We do have a few spots left for advertising in Expressions 2019. If you’d like to place an ad, contact Gina Head for rates and availability. Or download ad info here.
2019 Nature Photography Summit & Trade Show
Registrations opened in early October for the 2019 Nature Photography Summit & Trade Show which will be held February 21-23, 2019 in Las Vegas. As usual, members wanting to ensure spots with their top choices of portfolio reviewers and to make sure they get in for Super Sessions and pre/post photo outings, registered early. Take a look at the speaker lineup and schedule for this Summit, check out the reviewer openings (A bargain at only $60 for 20 minutes one-on-one time with a pro!), and consider adding a Super Session (only $75 for a 3-hour class on a variety of great topics). We’ve heard of some great airfare sales to Vegas, and you can’t beat the room rate at the Westgate! NANPA will be emailing a series of Summit Snapshots to you in the coming weeks with announcements of any changes or additions to the program. Be sure to bookmark the Summit website and check back periodically because we’ll be making updates as they come up.
A few exhibitor booth spaces, advertising, and sponsorships are still available. More info.
NANPA Regional Events are almost full for 2018 and 2019. As of November 1, there are two spots left for the Bosque del Apache event with Cathy Illg in December and one spot left on the Florida Birding Workshop with Maresa Pryor Luzier in January. We still have spaces left for the fall 2019 Fall in Upper Peninsula of Michigan with Richard Day and Hank Erdmann. The Yellowstone Snowcoach Tour and the Arches Astrophotography Workshop are both sold out.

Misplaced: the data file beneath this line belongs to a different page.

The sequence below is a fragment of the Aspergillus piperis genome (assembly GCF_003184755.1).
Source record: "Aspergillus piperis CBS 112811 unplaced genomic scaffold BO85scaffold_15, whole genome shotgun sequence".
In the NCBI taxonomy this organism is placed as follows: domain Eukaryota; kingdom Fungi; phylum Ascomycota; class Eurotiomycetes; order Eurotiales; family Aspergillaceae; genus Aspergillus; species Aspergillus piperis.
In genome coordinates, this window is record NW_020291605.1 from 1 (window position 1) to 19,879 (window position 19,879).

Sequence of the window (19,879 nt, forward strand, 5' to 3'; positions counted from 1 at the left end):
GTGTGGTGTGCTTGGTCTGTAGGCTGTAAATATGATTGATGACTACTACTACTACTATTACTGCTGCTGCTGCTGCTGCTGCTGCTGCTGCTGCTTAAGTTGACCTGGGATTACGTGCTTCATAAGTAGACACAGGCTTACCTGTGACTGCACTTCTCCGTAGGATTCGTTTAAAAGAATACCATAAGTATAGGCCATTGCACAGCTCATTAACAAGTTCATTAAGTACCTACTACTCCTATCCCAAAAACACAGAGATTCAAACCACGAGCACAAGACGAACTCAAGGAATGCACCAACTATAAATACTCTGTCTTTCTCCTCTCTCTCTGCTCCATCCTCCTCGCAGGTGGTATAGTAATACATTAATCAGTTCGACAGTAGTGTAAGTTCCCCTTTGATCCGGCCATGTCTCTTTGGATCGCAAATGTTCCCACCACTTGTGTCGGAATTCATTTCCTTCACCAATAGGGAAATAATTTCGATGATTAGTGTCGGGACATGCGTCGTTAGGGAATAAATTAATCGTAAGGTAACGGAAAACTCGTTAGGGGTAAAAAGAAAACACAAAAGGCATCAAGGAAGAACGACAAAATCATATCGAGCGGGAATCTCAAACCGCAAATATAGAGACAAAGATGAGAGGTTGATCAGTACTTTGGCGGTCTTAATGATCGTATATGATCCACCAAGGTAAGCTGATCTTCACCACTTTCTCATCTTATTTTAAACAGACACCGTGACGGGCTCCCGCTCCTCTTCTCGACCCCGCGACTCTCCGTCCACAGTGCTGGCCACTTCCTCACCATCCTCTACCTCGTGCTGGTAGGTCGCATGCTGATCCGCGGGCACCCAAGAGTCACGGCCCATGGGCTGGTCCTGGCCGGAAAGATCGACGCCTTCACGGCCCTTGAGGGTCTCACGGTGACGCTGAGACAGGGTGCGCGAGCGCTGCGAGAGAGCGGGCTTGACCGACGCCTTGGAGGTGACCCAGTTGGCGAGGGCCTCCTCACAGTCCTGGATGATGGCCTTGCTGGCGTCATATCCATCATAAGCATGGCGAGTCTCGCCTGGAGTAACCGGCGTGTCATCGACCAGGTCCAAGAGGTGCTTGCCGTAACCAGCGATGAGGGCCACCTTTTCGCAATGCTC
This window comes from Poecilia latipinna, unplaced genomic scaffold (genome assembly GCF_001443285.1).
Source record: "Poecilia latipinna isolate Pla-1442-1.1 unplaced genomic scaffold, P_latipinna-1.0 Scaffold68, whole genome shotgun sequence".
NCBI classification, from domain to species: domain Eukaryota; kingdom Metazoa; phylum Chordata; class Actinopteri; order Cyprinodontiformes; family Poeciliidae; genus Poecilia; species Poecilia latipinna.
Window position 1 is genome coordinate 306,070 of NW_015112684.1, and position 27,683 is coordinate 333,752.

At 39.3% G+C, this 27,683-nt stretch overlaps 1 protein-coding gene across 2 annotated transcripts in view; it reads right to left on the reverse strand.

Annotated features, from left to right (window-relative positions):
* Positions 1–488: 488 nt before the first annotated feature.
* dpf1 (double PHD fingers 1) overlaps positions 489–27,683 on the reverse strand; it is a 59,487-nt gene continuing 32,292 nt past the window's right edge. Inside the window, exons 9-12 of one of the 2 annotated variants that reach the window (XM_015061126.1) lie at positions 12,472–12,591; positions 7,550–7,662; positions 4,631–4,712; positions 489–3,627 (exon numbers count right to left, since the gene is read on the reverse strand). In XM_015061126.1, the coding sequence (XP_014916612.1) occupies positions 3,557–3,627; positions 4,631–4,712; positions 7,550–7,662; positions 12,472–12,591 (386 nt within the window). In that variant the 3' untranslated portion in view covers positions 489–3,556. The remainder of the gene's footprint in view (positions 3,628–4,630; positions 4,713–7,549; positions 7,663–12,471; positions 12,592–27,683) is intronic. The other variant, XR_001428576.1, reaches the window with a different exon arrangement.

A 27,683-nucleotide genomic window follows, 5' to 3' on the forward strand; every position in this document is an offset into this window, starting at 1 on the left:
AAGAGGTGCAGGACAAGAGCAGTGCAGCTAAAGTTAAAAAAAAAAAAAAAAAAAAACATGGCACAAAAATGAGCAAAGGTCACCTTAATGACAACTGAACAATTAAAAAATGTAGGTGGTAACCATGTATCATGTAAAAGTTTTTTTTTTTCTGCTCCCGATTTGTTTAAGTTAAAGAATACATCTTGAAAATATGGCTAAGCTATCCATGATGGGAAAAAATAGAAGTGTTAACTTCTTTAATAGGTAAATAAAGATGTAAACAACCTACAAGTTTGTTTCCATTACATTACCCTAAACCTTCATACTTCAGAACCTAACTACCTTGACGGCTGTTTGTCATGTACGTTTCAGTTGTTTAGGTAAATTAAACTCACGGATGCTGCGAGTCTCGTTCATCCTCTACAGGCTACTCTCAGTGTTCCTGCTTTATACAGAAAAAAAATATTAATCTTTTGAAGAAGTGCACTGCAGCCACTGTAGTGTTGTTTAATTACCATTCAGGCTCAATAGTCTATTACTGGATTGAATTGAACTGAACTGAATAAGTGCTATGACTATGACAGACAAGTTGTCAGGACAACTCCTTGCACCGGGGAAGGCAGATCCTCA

We took a short break from webinars this fall while photographers were traveling, but have a great lineup ready for the next few months. Topics include power marketing, video nature photography, timesaving tips with Adobe ACR or Lightroom, macro on a budget, and more.
Remember that all NANPA members can view past webinars in the members area of the website—including the latest in our Town Hall Series on Ethical Field Approaches for Nature Photography.
Those are the highlights from October, and we’ll continue to share new information on events, programs, and projects when it’s available.
Susan Day at NANPA board meeting, Jacksonsville, FL. Photo by David Small.
Choices and Goals
Everyday we make choices. What to eat. What to wear. What to do. Nature photographers make choices on new equipment, how to pay for it, where to use it, how to compose an image, which tweaks to make during post-processing; and for some, how to make a living. Everyone’s bucket list is unique, and we take different paths to reach them–whether you’re a big-time goal-setter with spreadsheets and planners or a seat-of-the-pants winger.
Passion, planning, and drive play big parts in whether (and when) we take those fall landscape photos in the Rockies or photograph wildlife on an African safari.
In the old days, not only did we have to walk through two feet of snow on our way to school (which was really tough for me because I lived in Tucson), but we didn’t have access to all the species and landscapes that photographers do today. If one has the money, there is now almost no place on Earth that cannot be reached and photographed with only a couple of days travel. Nature photography has indeed changed over the last 30 years, and I’m not just talking about technological advances in photo gear. I’m also referring to our subjects, our relationships with them, and our access to them. Most, if not all, of these changes have resulted from an exploding human population and the fact that we are increasingly mobile. Have these changes been good or bad? The answer is yes. The immediate conclusion most of us jump to is that a hordes of people are bad for the natural world, and this conclusion is not wrong. But, and this is a big but, lots of people can make nature photography better.